There were a few highly modified Hondas (350,450) slinking around South Orange County (CA) back then. Saw them from cars, never from my bike… looked the business even to a 2 stroker like me

  2. Doug says:

    I can’t wait to see this 350 Honda finished. My family talked into going “stripped down Cafe” with the 76 KZ900 sitting in my garage for 17 years.

  3. Wilson R says:

    I think he realizes that he’s not going to have the fastest bike on the street. He’s having fun with a bike that lends itself well to cafe customization. I look forward to seeing how it’s done as I have a bike in mind that would probably make a great candidate for cafe mods. When do we get part 2?

  4. Mr. Mike says:

    What a great project, the choice of bikes is perfect. I had that exact Blue cb350, it would run circles around larger displacement brit bikes of that era plus it was reliable and never leaked fluids.

    Looking forward to your progress…

  5. bikerrandy says:

    Whodathunk this subject would ever come up decades later ? In my youth I road raced a CL350 in SoCal. I put CB pipes on it and had footpegs welded in the frame for better ergonomics. Back in `68 the 350 bike to beat was a Kawasaki 350 Avenger. We ran 250-Open(650/750s) in the same race, so it got ineteresting.

    I bought the CL for $450 at a flea market. I raced it for a year and it never let me down. I finished 2nd place for the year in 350 Production in the ACA. Also ran some in AFM. I got beat for 1st place by a blue-printed CB 350. I was going to college @ Cal State Fullerton and raced for fun.

    The next year I got a new Yamaha 350 R-5, which was the hot setup then.

  6. Martin says:

    It’s all very well revving the ring out of a mid range twin, but for my money (paid two weeks ago), you can’t beat a good single for true, on the road speed through the twisties. Back in the day, my old XL350 Honda (modified for street use) drifted through winding roads lazily, hardly ever even changing gear or braking hard, while my brother cursed his CB350, which needed three or four gear shifts per hundred metres just to keep up. And a friend dropped his CB350 trying to follow me around a tight corner – they lacked the ground clearance.

    I’ve just bought a Suzuki XF650 Freewind, which has near telepathic handling, buckets of mid range torque, and while the carb probably needs cleaning to run perfectly, it has survived over 40,000 miles of hard use, something the old Hondas could never do. The local dealer has never had to do a rebuild on these DR based engines. It is very comfortable too, never giving me a backache, unlike most street bikes. Plus it has a fairing to help with the high winds. I like it.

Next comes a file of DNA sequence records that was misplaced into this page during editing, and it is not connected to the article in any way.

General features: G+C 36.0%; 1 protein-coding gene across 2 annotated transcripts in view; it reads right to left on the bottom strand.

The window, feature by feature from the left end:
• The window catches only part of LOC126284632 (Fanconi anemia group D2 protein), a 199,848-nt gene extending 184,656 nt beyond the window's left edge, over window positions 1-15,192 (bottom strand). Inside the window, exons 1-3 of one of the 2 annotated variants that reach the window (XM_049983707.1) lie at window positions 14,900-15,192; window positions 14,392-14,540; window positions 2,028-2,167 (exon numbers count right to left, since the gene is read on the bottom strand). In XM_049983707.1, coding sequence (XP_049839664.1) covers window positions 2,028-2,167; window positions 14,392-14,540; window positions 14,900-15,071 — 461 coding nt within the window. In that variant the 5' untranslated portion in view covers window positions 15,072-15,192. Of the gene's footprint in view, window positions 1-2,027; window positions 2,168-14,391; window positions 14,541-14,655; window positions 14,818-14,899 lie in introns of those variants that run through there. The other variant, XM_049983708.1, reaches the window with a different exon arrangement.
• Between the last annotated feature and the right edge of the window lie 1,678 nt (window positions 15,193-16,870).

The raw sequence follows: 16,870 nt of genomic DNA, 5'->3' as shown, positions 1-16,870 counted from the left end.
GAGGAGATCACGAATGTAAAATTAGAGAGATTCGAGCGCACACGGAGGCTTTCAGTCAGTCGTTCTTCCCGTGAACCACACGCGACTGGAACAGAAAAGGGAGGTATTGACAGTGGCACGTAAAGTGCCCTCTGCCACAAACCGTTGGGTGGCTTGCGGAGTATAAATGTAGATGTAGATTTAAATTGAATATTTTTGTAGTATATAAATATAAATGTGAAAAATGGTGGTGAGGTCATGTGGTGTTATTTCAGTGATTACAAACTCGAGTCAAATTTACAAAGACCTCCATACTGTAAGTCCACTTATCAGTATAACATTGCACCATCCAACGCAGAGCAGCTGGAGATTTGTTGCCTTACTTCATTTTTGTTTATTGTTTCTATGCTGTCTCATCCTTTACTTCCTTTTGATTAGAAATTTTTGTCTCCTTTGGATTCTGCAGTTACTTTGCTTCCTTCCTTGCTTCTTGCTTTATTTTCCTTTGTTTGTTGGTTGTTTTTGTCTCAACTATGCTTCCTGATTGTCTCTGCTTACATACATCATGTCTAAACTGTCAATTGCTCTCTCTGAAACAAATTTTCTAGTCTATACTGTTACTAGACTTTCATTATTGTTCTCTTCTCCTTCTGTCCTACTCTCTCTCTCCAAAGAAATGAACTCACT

• Jay says:

      Brings back memories. My XL350 had CB400F forks and CB750F tank and had a very Brit-bike cafe look. One day I turned onto a back road, and slid in between a couple of BMWs. They were going a little slow for me, so I eased up to pass the lead bike, and he took it as a challenge and gassed it. I dropped back and followed him at what was still a pretty easy pace for me, and watched him almost lose it half a dozen times. We came to a stoplight a few miles down the road, and when he looked back to see who was behind him, he nearly fell off his bike in shock. Half the displacement, half the cylinders, and, like you said, twice the ground clearance.

  7. Jose says:

    Is a very pretty bike, but no enough power to maintain constant highway speeds. You are going to limit yourself to around town driving. Do yourself a favor and start with a little more powerful bike. For example: CB450(twin), CB500, CB550, Yamaha XS650 and CB750 (too big for my taste). Just my 2cts…

  8. Grumbler says:

    Three college friends of mine rode CB350s around the perimeter of the USA during the summer of 1969. The bikes were in different colors, and had tall sissybars to which they strapped their belongings to. In fact, those bikes had a little bit more top end than my ’67 Triumph 650 TR6R Trophy. They rode from/to Washington, DC.

  9. Dave H says:

    Restoring an old Honda: Awesome.

    Turning it into some sort of “cafe” racer… eh, not so awesome.

  10. Warren says:

    You are right about bullet proof I got 100,000 miles out of a SL 350 and that was when I was a young bloke

  11. Randy says:

    well, good luck. BITD I slice up every honda 350 I happened by, on a stock 1973 Yamaha RD250! So here’s a bike rated at 30hp that made those Hondas look like they were standing still.

    I kinda of like the old Hondas, owned a SL350 for a while. But you’re a little hyperbolic in your expectations.

  12. Wilson R says:

    My first bike was a 350 Scrambler. A lot of fun! I like the look of the drum brake up front and hate to see it go, but stopping is nice, too. Great fun to see a project like this progress.

  13. Goose says:

    First, I’ll be looking forward to the next episodes of this project, it should be fun.

    Second, no stock Honda 350/ 325 made 36 HP, MAYBE 30 on a good day. IIRC, the CB500/550-4 dyno’ed at 36-38 HP with 50% more displacement and two more cylinders. They were not as reliable as people’s rose colored memories. They also vibrated an unique and painful way. After I owned my ’70 SL350 (basically a CB350 in dirt bike clothing) I moved on to a 500-4 and an R5, RD350 and an RD400 Yamahas. All were far better bikes the the 350. The 350s were good bike for their day and this bike will probably be fun but keep your expectations realistic, you’ll be much happier.

    The bike before the SL350 was a BSA, I applaud your intelligence in not going with an old British bike. Fun for sure but really 1930’s engineering in the sixties.